As the SBI press release points out: “Soaring aspiration levels and rising awareness about the impact of quality living spaces on healthy and harmonious living are resulting in our newer generation of working professionals to show greater preference for better and larger homes. But they are constrained from purchasing their dream homes due to the relatively lower income available at early stage of their career.”

Hence, the FlexiPay home loan will essentially allow people buy a home which they otherwise wouldn’t have been able to afford given their current level of income. As SBI puts it, the loan tries to “to bridge the gap between affordability and demand for quality residential spaces in the country”.

There are multiple questions that arise here. Let me try and answer them one by one.

a) Why is SBI doing this? The answer lies in the numbers. The bank like other public sector banks has significantly lower bad loans when it lends to retail consumers than when it lends to corporates. As on September 30, 2015, the bad loans when it came to lending to retail sector (i.e. home loans, auto loans, personal loans etc.) were at 1.03% of the total lending carried out to the sector. This number had been at 1.37% as on September 30, 2014.

In comparison, the bad loans while lending to mid-level corporates were at 10.62%. Bad loans while lending to small and medium enterprises were at 8.72%. Also, while the overall bad loan rate in case of retail loans is 1.03%, it is safe to say that the bad loans rate while giving out home loans would be lower.

One explanation for this lies in the fact that it is easy to unleash legal proceedings (or the threat of) against retail borrowers and get them to pay up than it is to do against corporates. Hence, it makes sense for the bank to give out home loans in comparison to other loans, where recovery is difficult.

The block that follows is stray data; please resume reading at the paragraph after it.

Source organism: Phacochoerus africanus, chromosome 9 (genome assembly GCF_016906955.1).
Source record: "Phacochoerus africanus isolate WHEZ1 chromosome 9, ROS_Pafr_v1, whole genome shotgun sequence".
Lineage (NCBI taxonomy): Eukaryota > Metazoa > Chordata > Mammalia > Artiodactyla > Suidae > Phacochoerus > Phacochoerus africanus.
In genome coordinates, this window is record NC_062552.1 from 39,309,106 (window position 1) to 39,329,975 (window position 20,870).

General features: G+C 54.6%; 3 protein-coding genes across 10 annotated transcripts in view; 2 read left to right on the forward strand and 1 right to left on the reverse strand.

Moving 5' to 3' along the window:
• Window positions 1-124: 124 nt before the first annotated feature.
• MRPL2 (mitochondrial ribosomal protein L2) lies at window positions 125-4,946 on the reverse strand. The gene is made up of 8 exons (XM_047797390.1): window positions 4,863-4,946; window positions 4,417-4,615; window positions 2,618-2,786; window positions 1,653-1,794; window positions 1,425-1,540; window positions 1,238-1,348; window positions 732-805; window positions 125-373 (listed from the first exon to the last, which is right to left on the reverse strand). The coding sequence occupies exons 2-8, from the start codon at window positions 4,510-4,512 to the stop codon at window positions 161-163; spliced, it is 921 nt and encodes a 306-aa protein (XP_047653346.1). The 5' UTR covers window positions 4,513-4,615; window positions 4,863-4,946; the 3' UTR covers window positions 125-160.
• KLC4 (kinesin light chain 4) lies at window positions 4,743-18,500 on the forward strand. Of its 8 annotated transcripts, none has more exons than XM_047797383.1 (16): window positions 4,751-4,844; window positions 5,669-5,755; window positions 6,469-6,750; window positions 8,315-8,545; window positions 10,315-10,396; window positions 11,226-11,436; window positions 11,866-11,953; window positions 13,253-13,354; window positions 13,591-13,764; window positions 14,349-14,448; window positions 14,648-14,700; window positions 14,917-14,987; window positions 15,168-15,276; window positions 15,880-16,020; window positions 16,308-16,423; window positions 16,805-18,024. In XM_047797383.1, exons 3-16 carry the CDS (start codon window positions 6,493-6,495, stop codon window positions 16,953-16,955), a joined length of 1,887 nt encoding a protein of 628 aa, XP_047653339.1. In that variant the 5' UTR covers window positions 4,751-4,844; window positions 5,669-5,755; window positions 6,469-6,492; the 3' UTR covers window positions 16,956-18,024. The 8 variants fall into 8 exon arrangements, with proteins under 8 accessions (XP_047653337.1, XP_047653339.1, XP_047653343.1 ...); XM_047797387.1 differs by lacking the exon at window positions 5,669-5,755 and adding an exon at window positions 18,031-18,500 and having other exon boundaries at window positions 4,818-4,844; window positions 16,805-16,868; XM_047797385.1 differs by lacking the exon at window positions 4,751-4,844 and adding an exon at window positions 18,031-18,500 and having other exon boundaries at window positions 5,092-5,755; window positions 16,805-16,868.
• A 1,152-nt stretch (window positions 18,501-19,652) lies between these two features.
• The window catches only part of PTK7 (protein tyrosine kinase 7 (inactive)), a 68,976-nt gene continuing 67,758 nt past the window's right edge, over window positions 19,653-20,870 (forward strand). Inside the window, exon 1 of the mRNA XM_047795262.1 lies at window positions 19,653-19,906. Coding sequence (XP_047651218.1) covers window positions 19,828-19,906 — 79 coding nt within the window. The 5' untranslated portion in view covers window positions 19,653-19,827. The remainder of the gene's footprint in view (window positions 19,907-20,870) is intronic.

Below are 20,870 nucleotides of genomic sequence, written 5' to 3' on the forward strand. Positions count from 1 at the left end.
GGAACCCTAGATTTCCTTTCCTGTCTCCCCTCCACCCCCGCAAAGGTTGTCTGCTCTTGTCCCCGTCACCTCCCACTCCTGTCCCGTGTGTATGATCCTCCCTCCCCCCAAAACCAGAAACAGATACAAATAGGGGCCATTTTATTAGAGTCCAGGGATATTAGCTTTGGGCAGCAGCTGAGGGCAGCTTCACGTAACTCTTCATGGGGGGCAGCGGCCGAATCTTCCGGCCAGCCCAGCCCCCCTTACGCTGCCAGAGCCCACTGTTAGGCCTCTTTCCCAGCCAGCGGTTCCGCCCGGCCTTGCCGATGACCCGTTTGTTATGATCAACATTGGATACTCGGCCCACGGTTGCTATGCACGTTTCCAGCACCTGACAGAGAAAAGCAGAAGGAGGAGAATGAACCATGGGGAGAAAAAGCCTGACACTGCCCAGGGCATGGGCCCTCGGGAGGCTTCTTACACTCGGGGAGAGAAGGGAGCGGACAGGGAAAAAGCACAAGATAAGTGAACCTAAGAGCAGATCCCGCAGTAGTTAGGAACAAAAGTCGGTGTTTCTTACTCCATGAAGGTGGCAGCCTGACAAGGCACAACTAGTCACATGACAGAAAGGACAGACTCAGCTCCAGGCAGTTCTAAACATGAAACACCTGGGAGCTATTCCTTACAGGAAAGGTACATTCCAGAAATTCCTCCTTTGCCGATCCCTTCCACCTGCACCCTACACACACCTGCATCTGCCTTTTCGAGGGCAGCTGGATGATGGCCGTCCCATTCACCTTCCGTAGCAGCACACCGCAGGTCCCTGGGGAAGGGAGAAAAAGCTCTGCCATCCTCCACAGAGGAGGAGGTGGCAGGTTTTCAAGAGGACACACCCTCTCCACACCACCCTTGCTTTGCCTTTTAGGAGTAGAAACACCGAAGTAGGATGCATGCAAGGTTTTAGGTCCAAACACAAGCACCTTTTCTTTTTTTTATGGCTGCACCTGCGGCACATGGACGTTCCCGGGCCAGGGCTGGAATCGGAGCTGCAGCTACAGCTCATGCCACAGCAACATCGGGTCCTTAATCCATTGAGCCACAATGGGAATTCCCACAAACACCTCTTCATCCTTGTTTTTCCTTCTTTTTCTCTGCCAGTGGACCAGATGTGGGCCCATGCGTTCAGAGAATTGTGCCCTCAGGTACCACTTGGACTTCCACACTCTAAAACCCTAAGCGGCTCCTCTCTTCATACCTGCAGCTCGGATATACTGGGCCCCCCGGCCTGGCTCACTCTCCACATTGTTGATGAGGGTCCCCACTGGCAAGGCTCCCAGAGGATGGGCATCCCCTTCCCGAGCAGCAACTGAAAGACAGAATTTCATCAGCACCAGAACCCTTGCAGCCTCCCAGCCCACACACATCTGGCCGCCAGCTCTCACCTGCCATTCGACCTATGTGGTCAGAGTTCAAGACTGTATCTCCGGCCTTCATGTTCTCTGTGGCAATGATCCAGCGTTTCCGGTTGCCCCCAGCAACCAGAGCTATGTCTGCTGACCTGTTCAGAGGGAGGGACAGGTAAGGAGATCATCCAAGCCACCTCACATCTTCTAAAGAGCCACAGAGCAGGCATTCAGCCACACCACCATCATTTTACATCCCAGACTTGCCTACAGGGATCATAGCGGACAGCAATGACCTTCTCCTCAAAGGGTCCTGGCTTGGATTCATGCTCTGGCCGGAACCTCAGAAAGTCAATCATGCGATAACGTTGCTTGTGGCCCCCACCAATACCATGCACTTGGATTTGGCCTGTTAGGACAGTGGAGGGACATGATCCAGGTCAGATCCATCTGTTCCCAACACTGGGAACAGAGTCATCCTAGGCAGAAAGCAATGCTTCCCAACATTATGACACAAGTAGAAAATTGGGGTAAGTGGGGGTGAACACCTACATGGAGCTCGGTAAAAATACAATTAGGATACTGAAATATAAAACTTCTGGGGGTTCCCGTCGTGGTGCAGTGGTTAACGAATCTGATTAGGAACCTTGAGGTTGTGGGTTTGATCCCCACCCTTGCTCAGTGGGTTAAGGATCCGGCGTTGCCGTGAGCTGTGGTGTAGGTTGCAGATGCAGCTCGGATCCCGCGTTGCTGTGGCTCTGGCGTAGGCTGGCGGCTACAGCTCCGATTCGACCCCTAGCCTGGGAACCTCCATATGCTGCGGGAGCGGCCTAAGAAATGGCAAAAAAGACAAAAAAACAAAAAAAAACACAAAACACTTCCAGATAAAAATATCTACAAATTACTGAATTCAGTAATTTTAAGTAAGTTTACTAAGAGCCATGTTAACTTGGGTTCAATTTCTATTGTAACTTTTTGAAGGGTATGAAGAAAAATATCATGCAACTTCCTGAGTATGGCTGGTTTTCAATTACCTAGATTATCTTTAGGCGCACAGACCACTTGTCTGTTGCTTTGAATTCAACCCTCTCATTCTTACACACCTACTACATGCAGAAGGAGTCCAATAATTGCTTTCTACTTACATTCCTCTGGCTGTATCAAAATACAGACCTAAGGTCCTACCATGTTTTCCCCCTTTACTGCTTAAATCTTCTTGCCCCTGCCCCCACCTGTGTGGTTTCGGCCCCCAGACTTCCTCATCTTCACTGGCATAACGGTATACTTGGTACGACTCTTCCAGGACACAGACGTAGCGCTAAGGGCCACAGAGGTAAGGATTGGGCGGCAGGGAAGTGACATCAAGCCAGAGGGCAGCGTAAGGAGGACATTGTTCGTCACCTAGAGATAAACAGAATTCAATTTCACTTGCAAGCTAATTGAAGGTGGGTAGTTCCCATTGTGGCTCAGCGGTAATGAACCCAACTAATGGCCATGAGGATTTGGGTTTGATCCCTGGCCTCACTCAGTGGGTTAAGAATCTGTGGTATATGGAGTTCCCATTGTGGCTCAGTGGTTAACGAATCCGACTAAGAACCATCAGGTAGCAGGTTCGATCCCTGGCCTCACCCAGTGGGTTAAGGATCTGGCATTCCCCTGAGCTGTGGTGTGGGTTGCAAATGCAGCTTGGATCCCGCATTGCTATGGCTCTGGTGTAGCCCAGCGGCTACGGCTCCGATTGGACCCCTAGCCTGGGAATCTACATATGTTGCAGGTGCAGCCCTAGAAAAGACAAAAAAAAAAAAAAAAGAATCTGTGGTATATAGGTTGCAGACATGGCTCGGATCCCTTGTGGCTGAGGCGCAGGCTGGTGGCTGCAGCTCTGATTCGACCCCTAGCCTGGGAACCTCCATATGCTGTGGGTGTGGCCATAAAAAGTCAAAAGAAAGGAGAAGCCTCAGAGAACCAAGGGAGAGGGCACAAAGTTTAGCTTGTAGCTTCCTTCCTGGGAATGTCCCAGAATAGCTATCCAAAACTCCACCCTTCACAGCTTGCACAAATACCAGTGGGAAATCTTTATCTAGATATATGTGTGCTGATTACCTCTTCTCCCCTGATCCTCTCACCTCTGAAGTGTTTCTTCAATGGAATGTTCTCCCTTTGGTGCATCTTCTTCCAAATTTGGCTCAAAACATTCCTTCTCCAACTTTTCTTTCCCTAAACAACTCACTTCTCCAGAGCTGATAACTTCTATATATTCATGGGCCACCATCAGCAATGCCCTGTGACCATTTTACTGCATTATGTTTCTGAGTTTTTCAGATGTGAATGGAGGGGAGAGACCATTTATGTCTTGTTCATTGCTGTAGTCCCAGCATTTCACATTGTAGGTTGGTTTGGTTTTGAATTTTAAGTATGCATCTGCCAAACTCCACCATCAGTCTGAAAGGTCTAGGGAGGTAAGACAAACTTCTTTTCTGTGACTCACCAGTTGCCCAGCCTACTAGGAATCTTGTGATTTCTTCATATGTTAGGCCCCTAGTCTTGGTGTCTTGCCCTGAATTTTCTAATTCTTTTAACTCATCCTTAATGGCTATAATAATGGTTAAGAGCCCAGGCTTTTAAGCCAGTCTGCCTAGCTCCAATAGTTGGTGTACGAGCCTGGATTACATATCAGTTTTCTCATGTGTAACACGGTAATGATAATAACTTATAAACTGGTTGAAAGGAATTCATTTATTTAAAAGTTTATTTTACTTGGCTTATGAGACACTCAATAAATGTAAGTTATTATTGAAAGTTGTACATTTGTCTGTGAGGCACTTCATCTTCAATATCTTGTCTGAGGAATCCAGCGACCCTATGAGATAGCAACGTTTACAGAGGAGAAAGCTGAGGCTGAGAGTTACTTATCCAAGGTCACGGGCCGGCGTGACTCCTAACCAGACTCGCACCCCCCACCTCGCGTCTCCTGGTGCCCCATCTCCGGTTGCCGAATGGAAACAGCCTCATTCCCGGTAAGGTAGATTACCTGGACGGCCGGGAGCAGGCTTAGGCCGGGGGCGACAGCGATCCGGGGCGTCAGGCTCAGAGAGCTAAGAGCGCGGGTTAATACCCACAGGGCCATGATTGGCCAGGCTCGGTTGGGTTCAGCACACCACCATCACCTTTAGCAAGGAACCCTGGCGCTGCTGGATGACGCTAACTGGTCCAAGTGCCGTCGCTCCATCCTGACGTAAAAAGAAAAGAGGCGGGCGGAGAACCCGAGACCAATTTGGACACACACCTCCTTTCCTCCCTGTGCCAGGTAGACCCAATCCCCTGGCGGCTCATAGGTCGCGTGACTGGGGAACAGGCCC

In fact, between September 2014 and September 2015, 25% of all domestic lending carried out by the bank was in the form of home loans.

b) Should SBI be doing this? It is clear that SBI wants to give out more home loans. The trouble with the FlexiPay home loan is that it relaxes the lending standards while giving out a home loan. As the press release points out that the loan will help the borrower “to get higher loan amount compared to their loan eligibility under normal Home Loan scheme”.

While this will allow the bank to lend more, relaxing lending standards in order to lend more is not always the best way to expand the loan book. As the SBI press release further says the loan will help “to bridge the gap between affordability and demand for quality residential spaces in the country”.

The function of any bank is to give loans and to give them out to those people and institutions who are likely to return it. It is not the function of a bank to improve the real estate scenario in a country by lowering its lending standards.